“The top 400 wealthiest people in this country earn $345 million a year, and they pay an effective tax rate of 16.6 percent. They do not need an extension of tax breaks.

By the way, for the United States of America, this effective tax rate of 16.6 percent, on average, is the lowest tax rate for the very rich in America that there has ever been on record. So we have already given the wealthiest people in this country the lowest effective tax rates in the history of our country, at least since they have been keeping records. That is what we have done. So the idea of giving these guys–who are doing phenomenally well, who already own more wealth than the bottom 90 percent–more tax breaks is totally absurd.” – Senator Bernie Sanders, The Speech

anonymous asked:

Why is it bad to tax the rich more?


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I don’t want to tax them at a higher rate, but a higher quantity. You’ll find that there is no one who’s being honest who thinks the rich should pay less than or the same as the poor. The disagreement is to how taxation is calculated and to what degree people are taxed if at all.

What most liberals, progressives, and leftists suggest is that as of right now, the rich don’t pay enough. As it is, the rich pay (top 10% of income earners) pay 70.6% of all income taxes collected. The top 1% paid 35% of all income taxes. That means the lower 90%, most Americans only account for the remaining 29.4%. To make this easier to understand. Imagine you have a town with 100 people. The town wants to buy a new baseball field. The field will cost $160,000. The richest 10 people in town pay $112,000 while the rest of the town pays $48,000. The richest guy in town, would pay $56,000, more than the 90 poorer people in the town. Is that fair?

But let’s not talk about what’s fair. What does fair mean anyway? Who judges what’s fair and what is not. Let’s talk effectiveness. The top tax rate for the highest income earners is roughly 35% if you account for state, local and federal income tax. Many people want it higher in efforts to raise more government revenue. This is contrary to a study by two of the most liberal economists, Christina Romer, one of The Presidents economic advisors and her husband. The study suggested that The Laffer curve tends to bend around 33%. Now more conservative economists have suggested the bend is lower, but what this tells us is that if we want to maximize government revenue, taxing the at a high rate is not an effective method. This has been proven over the years.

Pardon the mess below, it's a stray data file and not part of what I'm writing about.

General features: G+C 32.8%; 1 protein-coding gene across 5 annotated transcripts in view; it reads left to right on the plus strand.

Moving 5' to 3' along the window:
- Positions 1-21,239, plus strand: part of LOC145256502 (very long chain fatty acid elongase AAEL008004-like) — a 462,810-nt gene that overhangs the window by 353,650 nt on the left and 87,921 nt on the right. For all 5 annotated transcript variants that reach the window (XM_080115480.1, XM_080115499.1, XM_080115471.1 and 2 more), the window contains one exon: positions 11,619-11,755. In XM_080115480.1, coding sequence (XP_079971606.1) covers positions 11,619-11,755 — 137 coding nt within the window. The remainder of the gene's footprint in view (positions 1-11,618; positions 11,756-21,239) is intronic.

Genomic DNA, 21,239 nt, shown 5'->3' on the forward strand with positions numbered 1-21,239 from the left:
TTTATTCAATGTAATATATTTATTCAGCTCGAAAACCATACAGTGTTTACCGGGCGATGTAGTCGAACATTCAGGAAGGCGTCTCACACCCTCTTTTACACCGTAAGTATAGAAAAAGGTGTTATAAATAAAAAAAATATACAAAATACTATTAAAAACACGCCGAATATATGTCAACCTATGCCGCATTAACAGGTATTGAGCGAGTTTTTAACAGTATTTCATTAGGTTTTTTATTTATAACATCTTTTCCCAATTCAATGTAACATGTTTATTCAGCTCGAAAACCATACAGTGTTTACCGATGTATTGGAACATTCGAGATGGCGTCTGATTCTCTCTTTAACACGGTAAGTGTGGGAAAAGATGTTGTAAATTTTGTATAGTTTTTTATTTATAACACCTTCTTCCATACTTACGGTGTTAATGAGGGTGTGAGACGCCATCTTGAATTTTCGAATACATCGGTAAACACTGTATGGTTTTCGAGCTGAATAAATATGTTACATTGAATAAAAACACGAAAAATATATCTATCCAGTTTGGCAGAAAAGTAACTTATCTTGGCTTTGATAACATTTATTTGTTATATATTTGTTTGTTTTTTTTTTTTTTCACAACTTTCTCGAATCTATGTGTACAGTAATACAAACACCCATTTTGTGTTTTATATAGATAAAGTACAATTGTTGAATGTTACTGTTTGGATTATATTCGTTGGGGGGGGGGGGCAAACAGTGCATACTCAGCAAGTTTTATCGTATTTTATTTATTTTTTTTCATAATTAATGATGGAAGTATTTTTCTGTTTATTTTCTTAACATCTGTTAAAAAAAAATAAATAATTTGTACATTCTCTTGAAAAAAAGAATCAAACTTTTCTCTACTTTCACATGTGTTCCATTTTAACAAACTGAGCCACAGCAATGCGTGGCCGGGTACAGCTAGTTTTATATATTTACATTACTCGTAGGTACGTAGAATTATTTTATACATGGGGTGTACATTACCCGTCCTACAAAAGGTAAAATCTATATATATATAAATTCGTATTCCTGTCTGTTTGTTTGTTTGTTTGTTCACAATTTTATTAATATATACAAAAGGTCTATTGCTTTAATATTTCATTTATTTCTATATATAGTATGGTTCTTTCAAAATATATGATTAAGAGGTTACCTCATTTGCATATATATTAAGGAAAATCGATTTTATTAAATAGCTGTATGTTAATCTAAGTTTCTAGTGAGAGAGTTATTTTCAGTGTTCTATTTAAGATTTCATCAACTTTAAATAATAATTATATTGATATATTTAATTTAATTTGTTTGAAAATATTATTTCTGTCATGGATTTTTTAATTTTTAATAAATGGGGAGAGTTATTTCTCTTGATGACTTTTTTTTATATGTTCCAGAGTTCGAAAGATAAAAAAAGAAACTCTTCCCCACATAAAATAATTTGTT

“But Warren Buffet and Bill Gates want higher taxes”

Warren Buffet and Bill Gates take their income through dividends, so they pay capital gains tax, not income tax. Thus their effective tax rate is much lower.

Now you’re probably saying to yourself 

“Alright buddy, you hate the poor and love the rich”

No. I still want the rich to pay more than the poor, I want them to pay the same rate. The key to our tax solution is a flat tax rate. One number. A small percentage that everyone pays. 10% would be a good place to start. Of course loopholes have to be closed. 10% no if ands or buts. 

The issues is that it’s difficult to get people to vote for this. Most voters fall in the zone of paying little to nothing in taxes. The tax burden is spread out more evenly to most Americans and they don’t want to vote for a tax increase. So it’s easier for voters to raise taxes on the rich and hope our problems go away. Even taxed at 100% the top 10% couldn’t solve our issues. 

More on the flat tax here.

I Don’t Want a Government Job

My current tax rate is about half of my income when you add up all of the various taxes. I don’t have many deductions. Clinton proposes an estate tax that would take about half of what is left. In effect, Clinton wants my tax rate to be around 75% for every dollar I earn today.

Keep reading